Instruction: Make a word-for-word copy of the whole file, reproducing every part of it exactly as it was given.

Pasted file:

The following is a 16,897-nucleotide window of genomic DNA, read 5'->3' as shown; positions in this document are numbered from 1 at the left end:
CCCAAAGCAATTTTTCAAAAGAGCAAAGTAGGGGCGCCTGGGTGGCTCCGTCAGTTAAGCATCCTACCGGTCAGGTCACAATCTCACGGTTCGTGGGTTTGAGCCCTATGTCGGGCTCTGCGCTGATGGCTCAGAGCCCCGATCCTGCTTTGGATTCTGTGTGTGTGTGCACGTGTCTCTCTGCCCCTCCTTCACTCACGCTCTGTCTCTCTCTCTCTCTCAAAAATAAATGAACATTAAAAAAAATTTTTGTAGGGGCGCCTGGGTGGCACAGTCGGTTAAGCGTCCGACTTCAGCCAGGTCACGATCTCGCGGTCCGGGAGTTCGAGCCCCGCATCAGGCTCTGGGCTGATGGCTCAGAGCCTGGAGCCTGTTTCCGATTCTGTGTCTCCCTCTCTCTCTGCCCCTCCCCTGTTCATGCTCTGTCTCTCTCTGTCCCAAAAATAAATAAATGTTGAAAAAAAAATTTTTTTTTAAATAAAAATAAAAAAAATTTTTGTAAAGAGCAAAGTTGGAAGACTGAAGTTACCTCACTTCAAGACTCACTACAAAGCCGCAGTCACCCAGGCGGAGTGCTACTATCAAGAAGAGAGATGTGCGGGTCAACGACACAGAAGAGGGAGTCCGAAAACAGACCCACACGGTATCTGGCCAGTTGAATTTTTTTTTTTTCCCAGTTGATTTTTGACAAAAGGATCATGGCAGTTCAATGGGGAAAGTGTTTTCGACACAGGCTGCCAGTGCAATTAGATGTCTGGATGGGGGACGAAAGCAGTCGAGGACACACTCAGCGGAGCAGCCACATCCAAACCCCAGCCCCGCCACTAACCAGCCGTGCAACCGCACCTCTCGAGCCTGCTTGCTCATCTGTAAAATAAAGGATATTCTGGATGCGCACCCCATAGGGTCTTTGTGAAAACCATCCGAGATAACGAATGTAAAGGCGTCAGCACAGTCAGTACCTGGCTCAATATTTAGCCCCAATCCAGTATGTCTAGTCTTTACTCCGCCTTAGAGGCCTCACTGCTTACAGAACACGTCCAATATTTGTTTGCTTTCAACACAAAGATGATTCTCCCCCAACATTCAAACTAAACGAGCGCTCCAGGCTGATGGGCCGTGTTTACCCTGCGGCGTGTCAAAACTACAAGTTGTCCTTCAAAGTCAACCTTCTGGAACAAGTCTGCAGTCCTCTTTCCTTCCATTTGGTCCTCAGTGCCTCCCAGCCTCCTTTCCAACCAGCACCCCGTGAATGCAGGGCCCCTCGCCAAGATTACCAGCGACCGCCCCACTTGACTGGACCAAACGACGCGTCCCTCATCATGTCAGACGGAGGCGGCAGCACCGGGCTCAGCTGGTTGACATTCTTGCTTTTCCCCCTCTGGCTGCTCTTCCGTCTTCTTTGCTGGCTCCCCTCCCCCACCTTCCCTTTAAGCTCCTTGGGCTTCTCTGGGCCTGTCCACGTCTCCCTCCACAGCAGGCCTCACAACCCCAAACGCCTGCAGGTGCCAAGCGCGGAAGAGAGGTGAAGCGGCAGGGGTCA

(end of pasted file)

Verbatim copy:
The following is a 16,897-nucleotide window of genomic DNA, read 5'->3' as shown; positions in this document are numbered from 1 at the left end:
CCCAAAGCAATTTTTCAAAAGAGCAAAGTAGGGGCGCCTGGGTGGCTCCGTCAGTTAAGCATCCTACCGGTCAGGTCACAATCTCACGGTTCGTGGGTTTGAGCCCTATGTCGGGCTCTGCGCTGATGGCTCAGAGCCCCGATCCTGCTTTGGATTCTGTGTGTGTGTGCACGTGTCTCTCTGCCCCTCCTTCACTCACGCTCTGTCTCTCTCTCTCTCTCAAAAATAAATGAACATTAAAAAAAATTTTTGTAGGGGCGCCTGGGTGGCACAGTCGGTTAAGCGTCCGACTTCAGCCAGGTCACGATCTCGCGGTCCGGGAGTTCGAGCCCCGCATCAGGCTCTGGGCTGATGGCTCAGAGCCTGGAGCCTGTTTCCGATTCTGTGTCTCCCTCTCTCTCTGCCCCTCCCCTGTTCATGCTCTGTCTCTCTCTGTCCCAAAAATAAATAAATGTTGAAAAAAAAATTTTTTTTTAAATAAAAATAAAAAAAATTTTTGTAAAGAGCAAAGTTGGAAGACTGAAGTTACCTCACTTCAAGACTCACTACAAAGCCGCAGTCACCCAGGCGGAGTGCTACTATCAAGAAGAGAGATGTGCGGGTCAACGACACAGAAGAGGGAGTCCGAAAACAGACCCACACGGTATCTGGCCAGTTGAATTTTTTTTTTTTCCCAGTTGATTTTTGACAAAAGGATCATGGCAGTTCAATGGGGAAAGTGTTTTCGACACAGGCTGCCAGTGCAATTAGATGTCTGGATGGGGGACGAAAGCAGTCGAGGACACACTCAGCGGAGCAGCCACATCCAAACCCCAGCCCCGCCACTAACCAGCCGTGCAACCGCACCTCTCGAGCCTGCTTGCTCATCTGTAAAATAAAGGATATTCTGGATGCGCACCCCATAGGGTCTTTGTGAAAACCATCCGAGATAACGAATGTAAAGGCGTCAGCACAGTCAGTACCTGGCTCAATATTTAGCCCCAATCCAGTATGTCTAGTCTTTACTCCGCCTTAGAGGCCTCACTGCTTACAGAACACGTCCAATATTTGTTTGCTTTCAACACAAAGATGATTCTCCCCCAACATTCAAACTAAACGAGCGCTCCAGGCTGATGGGCCGTGTTTACCCTGCGGCGTGTCAAAACTACAAGTTGTCCTTCAAAGTCAACCTTCTGGAACAAGTCTGCAGTCCTCTTTCCTTCCATTTGGTCCTCAGTGCCTCCCAGCCTCCTTTCCAACCAGCACCCCGTGAATGCAGGGCCCCTCGCCAAGATTACCAGCGACCGCCCCACTTGACTGGACCAAACGACGCGTCCCTCATCATGTCAGACGGAGGCGGCAGCACCGGGCTCAGCTGGTTGACATTCTTGCTTTTCCCCCTCTGGCTGCTCTTCCGTCTTCTTTGCTGGCTCCCCTCCCCCACCTTCCCTTTAAGCTCCTTGGGCTTCTCTGGGCCTGTCCACGTCTCCCTCCACAGCAGGCCTCACAACCCCAAACGCCTGCAGGTGCCAAGCGCGGAAGAGAGGTGAAGCGGCAGGGGTCA